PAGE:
The Inter-American Convention has been signed by Guatemala, Uruguay, Panama, and Peru. International treaties like the Hague and Inter-American have been signed by several countries, including Mexico. Using Letters Rogatory and requiring translation of all Paraguay Process Service documents served, the Hague Convention has many similarities with the Inter-American Convention. Hague Convention and Inter-American Convention have noteworthy differences, though. The lack of clearly defined central authorities is one of these issues. With no clear structure of the Central Authority, it is difficult to know where to submit paperwork to ensure that Paraguay Process Service is provided.

Significant variations continue despite the Inter-American Convention’s attempts to standardize the service of process among its members. According to Article 2 of the Inter-American Treaty, this convention is only applicable to civil and commercial matters. Only Chile has said that it intends to broaden the scope of Article 16 to include criminal and administrative matters.

The Inter-American Convention is preferable to ordinary Letters Rogatory for serving process throughout Central and South America. Members of this convention have committed to work together to serve process, particularly in civil and commercial proceedings, under this agreement. When the Inter-American Treaty is a possibility, the Hague Service Convention is out of the question.

INTER-AMERICAN CONVENTION: HOW DOES IT OPERATE?

The Inter-American Convention on Letters Rogatory and Additional Protocol may make it easier for countries to work together on law enforcement issues (IACAP). Treaty status is only granted to countries who sign both agreements, which the United States regards as limited to the serving of process. The Convention’s technique of serving documents via a foreign central authority replaces the previous practice of letters rogatory. 

There are provisions in the IACAP that allow for Paraguay Process Service use in criminal and administrative processes, apart from civil and economic problems This is the first time that Chile has said that it plans to utilize the IACAP. Legal routes, diplomatic or consular agents, and/or central authorities in the countries in which the letters are being sent may all be used to deliver rogatory letters to their intended recipients. Each signatory state must notify the Organization of American States General Secretariat of the Central Authority with the authority to accept and deliver letters.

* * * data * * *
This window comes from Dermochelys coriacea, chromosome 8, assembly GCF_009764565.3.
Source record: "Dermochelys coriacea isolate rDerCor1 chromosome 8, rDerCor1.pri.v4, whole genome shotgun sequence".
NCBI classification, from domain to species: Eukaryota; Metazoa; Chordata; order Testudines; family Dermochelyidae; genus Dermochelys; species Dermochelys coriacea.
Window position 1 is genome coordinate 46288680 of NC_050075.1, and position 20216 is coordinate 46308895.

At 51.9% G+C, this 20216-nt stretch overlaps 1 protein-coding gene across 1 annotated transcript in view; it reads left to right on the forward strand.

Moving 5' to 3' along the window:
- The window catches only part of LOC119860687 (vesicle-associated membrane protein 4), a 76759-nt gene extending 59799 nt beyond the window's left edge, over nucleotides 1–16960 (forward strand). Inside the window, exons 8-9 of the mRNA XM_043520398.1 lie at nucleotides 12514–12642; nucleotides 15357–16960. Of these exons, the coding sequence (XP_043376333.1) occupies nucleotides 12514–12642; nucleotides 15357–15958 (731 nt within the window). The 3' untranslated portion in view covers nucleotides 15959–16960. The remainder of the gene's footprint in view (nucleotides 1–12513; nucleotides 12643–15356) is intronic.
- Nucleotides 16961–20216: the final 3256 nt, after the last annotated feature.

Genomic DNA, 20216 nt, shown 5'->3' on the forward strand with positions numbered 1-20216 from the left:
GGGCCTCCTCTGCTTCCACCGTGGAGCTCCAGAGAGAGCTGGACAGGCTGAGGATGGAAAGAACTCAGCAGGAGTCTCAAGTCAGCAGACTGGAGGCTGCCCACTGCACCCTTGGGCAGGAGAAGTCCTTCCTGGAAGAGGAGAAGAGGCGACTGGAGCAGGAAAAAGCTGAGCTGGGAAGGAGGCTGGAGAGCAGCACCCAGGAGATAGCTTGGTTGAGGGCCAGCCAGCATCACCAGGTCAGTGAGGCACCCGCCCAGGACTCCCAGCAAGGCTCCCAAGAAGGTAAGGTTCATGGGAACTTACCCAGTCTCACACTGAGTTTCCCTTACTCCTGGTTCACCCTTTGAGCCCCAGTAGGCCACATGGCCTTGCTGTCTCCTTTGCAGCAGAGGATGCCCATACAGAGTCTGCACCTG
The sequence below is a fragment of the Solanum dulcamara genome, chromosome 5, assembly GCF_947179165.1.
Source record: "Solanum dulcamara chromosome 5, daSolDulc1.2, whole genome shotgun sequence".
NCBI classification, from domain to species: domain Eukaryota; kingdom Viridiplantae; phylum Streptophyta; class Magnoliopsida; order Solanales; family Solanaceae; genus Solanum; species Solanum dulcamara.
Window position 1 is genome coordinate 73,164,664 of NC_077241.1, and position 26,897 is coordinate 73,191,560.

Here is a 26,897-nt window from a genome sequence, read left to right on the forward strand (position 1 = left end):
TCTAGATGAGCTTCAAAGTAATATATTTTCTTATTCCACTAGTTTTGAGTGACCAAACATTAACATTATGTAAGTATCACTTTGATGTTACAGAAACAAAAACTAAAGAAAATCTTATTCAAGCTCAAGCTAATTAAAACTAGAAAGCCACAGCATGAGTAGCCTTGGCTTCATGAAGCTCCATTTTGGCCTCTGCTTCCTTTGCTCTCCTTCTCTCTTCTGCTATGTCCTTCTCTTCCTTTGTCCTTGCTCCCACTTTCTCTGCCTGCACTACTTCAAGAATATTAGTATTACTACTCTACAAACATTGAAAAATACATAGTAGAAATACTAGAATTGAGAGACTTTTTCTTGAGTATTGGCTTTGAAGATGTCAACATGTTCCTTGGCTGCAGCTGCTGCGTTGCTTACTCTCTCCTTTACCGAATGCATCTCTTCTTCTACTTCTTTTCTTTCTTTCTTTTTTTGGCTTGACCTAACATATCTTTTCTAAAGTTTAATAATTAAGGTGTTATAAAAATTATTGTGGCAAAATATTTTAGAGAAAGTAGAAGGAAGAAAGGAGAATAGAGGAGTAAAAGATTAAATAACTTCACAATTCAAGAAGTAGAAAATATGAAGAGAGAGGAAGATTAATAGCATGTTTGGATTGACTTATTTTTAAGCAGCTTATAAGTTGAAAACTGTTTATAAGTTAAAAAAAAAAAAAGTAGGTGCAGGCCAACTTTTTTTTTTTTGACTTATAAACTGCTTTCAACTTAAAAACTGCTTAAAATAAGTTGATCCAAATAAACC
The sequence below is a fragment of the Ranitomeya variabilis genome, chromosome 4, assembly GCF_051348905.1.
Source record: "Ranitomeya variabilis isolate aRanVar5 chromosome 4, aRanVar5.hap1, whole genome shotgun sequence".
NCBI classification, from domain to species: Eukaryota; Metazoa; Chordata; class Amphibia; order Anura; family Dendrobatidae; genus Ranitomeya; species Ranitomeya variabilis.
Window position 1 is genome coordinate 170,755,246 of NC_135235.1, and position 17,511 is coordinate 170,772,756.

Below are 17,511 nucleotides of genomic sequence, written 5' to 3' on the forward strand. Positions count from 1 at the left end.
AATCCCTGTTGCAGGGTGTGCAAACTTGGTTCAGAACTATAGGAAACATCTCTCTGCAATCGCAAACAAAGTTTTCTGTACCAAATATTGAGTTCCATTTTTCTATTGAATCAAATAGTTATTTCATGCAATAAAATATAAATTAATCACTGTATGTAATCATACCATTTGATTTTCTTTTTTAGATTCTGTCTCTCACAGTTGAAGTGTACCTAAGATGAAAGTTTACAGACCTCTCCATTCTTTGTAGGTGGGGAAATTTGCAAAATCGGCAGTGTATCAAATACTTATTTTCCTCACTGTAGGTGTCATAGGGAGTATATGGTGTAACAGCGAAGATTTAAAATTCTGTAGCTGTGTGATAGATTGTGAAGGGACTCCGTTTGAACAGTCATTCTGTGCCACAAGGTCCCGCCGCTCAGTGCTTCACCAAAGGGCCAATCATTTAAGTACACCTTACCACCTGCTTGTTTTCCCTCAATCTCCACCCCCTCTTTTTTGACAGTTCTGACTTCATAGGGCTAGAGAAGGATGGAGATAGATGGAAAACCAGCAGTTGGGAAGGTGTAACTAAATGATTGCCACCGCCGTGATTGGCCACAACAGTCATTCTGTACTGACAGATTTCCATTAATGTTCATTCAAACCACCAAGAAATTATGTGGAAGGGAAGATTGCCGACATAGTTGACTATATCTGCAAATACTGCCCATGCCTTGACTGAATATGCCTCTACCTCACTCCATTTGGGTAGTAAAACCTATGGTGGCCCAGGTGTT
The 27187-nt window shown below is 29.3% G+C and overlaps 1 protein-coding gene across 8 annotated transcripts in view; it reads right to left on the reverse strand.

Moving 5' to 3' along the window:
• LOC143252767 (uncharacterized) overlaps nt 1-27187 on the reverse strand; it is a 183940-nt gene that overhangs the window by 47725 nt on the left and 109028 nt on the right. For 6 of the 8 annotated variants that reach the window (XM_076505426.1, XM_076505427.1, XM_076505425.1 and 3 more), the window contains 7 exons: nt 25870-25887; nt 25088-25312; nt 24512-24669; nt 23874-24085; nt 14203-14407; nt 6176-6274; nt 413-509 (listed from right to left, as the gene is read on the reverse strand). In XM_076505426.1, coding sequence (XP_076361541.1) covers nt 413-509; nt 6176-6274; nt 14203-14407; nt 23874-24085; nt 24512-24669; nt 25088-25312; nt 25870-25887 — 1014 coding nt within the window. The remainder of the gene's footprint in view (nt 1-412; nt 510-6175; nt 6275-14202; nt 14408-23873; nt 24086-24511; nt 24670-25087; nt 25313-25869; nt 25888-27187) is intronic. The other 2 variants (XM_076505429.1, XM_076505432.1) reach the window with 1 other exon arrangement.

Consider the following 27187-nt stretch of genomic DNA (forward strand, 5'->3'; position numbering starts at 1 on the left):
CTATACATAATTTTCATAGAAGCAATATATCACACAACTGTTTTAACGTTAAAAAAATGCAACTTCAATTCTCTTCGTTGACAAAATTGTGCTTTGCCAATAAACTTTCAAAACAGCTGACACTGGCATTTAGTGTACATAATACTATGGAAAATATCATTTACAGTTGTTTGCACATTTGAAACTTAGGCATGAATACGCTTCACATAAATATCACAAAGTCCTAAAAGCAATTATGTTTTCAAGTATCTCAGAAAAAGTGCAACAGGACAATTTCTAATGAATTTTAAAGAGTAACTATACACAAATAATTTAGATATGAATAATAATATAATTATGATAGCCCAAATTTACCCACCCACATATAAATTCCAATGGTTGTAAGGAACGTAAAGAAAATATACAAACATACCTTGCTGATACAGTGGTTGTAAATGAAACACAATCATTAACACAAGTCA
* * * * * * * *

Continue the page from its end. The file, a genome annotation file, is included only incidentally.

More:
LETTERS ROGATORY

According to tradition, formal letters rogatory are not necessary. When there is no treaty or other agreement, letters rogatory are used to seek judicial assistance from outside the country. The sovereignty of a nation may be violated if an act is carried out without the approval of a foreign court. This kind of letter is issued by the courts of one nation to the courts of another. Letters rogatory may be used to serve process or collect evidence if permitted by the laws of the foreign country.

Prior to beginning the letters rogatory procedure, parties should confirm that the country in which process and evidence are to be served or taken is not a party to any multilateral treaties on judicial assistance, such as the Hague Service and Evidence conventions or the Inter-American Convention on Letters Rogatory and Additional Protocol. With these agreements, requesting judicial assistance has become easier and quicker, decreasing the time and effort required to write usual letters of rogatory. It is necessary to make sure that the necessary Paraguay Process Service has [A.] an authenticated copy of the complaint with its supporting documents, and of other exhibits or rulings that serve as the basis for the measure requested; [B.] written information identifying the judicial authority issuing the letter, indicating the time limits allowed the person affected to act upon the request, and warning.

Three copies of the summons and complaint or other papers to be served should accompany the request for Paraguay Process Service. There should be at least three copies of the requested documents in addition to the original and two copies of the Paraguay Process Service request. Even if the form itself doesn’t need to be translated, any documents that need to be served in the foreign country, including summonses and complaints, must be translated.

An official signature from the Clerk of the U.S. District Court is essential and cannot be eliminated. As part of IACAP, the form must have the seal of judicial or other authority in the countries of origin, together with the signature and stamp of the Central Authority. To complete the form, the clerk of the court in the United States where the matter is now pending must sign and seal it with their seal and signature. The signature and stamp of the U.S. Central Authority will be performed by a Department of Justice contractor.